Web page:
Mrs Keith Miller, internationally known aviatrix, was taken to the county jail here today and held for investigation by State Attorney’s investigators. Jail attendants said they understood she was held in connection with the shooting of an airline pilot.
Jessie Miller, known to those who loved her as Chubbie, has a thirst for adventure. Married far too young, and very unhappy, she holidays in England where she soon manages to sign up for an almost unfathomable quest – as a passenger flying from London to Australia for the first time. Although she and her pilot partner Bill Lancaster are beaten by another plane, Chubbie becomes famous as the first woman to complete the journey. Unable to settle back down to life in suburban Australia, she and Bill travel to America where her various flying feats included flying in the first air race for women with Amelia Earhart. But along with the many highs of a career as a pilot, CHubbie also finds herself facing terrible lows – crash landing in the Flroida Straits, being accused of faking her disappearance for publicity, and finding herself at the centre of a murder trial.
The Fabulous Flying Mrs Miller is an absorbing tale filled with twists and turns. As fiction it would seem almost implausible – but this is a true story, set in England, Australia and the United States in the 1920s and ’30s, the golden age of aviation, where adventurous flyers – and the manufacturers and fledgling airlines behind them – pushed themselves to do what no one else ever had. History buffs, aviation enthusiastis will find this story of a remarkable woman fascinating.
The Fabulous Flying Mrs Miller, by Carol Baxter
Allen & Unwin, 2017
‘Right there and then I made up my mind that if ever I got the chance, I would do everything in my power to hurt them, to damage the Nazis and everything they stood for.
After a difficult childhood in Australia, Nancy Wake manages to travel first to London and later to Paris, where she talks herself into a job as a foreign correspondent. She is happy in Paris, and meets and marries a man she loves, but as the Nazi Party’s influence grows, she worries about what will happen, and when war breaks out, her fears are realised. Soon, Nancy is part of the resitance movenent, working to undermine the Nazis and to help their victims.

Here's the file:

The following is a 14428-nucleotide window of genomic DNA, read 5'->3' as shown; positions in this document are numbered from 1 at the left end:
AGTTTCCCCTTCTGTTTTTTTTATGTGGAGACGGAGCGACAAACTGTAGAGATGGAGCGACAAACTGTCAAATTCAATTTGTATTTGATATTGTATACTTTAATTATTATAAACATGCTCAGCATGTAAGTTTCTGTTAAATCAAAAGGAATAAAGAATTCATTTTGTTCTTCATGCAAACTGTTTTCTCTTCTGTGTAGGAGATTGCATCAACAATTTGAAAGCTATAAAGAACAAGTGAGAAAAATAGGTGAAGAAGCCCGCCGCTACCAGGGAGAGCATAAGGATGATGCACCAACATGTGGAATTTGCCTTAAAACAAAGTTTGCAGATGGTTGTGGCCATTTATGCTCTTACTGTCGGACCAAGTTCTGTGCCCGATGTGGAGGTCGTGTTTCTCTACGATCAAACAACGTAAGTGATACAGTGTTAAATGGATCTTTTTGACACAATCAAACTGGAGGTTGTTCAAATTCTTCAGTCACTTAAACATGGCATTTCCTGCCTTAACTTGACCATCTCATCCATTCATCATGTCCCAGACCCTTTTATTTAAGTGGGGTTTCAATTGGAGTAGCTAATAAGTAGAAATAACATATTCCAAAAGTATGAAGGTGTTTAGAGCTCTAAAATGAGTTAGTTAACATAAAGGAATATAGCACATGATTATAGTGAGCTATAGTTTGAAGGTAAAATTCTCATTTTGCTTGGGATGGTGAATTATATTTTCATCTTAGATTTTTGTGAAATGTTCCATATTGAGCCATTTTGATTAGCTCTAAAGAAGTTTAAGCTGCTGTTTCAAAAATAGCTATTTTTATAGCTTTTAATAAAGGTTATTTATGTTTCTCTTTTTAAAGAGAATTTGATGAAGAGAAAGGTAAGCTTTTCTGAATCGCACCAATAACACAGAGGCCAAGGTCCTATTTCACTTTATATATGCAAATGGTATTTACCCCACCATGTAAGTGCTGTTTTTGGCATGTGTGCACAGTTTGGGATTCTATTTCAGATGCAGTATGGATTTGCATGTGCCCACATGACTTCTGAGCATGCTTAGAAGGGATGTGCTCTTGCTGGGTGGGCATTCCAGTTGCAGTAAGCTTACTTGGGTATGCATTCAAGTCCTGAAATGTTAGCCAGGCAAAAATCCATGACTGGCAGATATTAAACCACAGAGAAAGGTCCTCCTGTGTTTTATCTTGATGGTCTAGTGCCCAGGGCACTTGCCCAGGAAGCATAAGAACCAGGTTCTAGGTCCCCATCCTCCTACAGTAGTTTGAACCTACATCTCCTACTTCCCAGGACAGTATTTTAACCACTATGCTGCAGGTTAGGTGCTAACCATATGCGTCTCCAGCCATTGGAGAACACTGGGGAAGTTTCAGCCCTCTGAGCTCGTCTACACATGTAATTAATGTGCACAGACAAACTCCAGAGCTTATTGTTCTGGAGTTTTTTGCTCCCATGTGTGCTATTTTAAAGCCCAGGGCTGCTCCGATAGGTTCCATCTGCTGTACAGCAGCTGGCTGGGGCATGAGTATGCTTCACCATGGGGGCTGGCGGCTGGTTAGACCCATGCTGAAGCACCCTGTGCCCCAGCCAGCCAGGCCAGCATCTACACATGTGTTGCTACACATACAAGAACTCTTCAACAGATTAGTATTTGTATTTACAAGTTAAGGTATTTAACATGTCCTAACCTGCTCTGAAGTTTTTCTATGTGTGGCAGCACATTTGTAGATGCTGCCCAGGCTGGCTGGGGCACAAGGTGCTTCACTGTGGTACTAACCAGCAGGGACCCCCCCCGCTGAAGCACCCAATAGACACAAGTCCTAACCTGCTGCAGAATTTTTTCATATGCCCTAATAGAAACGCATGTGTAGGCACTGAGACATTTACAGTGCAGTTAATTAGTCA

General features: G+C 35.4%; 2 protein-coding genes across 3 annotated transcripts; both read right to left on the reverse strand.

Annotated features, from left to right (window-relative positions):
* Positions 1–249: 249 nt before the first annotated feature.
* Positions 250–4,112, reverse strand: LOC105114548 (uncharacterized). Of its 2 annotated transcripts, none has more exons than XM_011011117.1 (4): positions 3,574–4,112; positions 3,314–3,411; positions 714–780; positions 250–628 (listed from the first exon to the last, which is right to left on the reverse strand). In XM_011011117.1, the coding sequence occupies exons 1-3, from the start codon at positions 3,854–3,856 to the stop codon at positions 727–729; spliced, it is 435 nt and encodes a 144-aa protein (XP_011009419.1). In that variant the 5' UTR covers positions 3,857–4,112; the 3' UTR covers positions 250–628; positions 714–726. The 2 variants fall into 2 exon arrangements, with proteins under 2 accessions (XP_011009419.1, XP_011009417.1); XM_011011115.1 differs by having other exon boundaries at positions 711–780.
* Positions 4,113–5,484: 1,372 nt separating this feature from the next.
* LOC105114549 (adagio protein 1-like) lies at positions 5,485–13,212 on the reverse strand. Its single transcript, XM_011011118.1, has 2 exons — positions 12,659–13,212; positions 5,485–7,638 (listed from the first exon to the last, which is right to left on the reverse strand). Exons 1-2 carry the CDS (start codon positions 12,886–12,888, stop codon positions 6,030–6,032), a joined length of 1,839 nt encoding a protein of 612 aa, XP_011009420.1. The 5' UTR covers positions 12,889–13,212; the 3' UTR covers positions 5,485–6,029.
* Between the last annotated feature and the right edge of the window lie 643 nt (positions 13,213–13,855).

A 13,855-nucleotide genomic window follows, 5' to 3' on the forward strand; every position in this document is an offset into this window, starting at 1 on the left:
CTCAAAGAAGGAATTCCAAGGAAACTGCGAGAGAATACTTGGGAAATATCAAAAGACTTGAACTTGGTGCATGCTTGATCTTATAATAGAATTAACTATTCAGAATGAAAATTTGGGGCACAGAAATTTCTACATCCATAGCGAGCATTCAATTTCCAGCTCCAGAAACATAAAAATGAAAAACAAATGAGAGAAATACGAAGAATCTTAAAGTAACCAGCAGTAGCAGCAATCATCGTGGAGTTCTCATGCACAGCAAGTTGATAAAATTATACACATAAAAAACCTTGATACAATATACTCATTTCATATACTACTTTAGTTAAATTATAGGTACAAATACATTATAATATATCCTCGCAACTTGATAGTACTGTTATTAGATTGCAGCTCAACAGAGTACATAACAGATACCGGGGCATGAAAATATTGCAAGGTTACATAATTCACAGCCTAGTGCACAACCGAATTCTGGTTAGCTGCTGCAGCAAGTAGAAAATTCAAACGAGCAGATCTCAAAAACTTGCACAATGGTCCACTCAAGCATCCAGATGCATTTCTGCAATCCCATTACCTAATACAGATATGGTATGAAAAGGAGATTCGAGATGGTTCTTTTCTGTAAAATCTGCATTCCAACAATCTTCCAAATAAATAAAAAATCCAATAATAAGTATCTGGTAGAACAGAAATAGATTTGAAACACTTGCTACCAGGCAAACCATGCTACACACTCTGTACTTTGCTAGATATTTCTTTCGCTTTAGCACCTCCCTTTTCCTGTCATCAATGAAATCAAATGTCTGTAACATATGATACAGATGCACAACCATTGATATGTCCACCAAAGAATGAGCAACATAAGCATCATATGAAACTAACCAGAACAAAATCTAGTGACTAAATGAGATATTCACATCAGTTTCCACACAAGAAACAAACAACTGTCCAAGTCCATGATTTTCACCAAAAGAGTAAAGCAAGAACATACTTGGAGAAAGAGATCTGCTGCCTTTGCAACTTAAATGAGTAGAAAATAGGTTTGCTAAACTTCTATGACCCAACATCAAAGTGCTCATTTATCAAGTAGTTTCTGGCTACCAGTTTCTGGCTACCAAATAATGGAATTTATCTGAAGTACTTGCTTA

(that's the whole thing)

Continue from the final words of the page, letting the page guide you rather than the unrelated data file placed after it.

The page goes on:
The White Mouse tells the remarkable story of a remarkable Australian woman and her work during World War 2: driving ambulances, helping escaped prisoners, transporting radios and other banned items. As a story which most Australian children are unlikely to know, and one which shows a strong woman working hard to make a difference in a time of hardship, the book is a really important offering.
The illustrations – in pen and ink and using techniques such as newspaper headlines and maps in the backgrounds of some pages, and text boxes looking as if they are taken from aging notebooks – have the feel of the time period in which they are set, and are reminiscent of the war story comics and paperback novels which adult readers may remember.
A quality book about a fascinating Australian.
The White Mouse: The Story of Nancy Wake, by Peter Gouldthorpe
Omnibus Books, 2015
There must have been times in Tess Payne’s life in Victoria’s remote mountain country when she paused, did a double-take and wondered how she got there.
A comment by an acquaintance about Aussie women living as pioneering once did led to Anne Crawford researching and writing a book about such women. She set out to find – and speak to – women living in remote parts of Australia and working hard to make lives for themselves and their families.
From Tess Payne, a city woman, who moved bush to support her husband’s dream, to Lee-Anne Bright who grew up on a remote property and then built a career governessing, and Emmie Wehr who raised her daughters single-handedly while also forging a career as a horse trainer, Women of Spirit is a testament to women who have endured personal trials, illnesses, and the extremes of Australia’s climate and landscape to do what they do. Crawford tells their stories with a sensitive touch, weaving the stories so that readers have an opportunity to know what shapes each woman, as well as what it is she has achieved.
An inspiring read.
Women of Spirit, by Anne Crawford
Allen & Unwin, 2014
Available from good bookstores and online.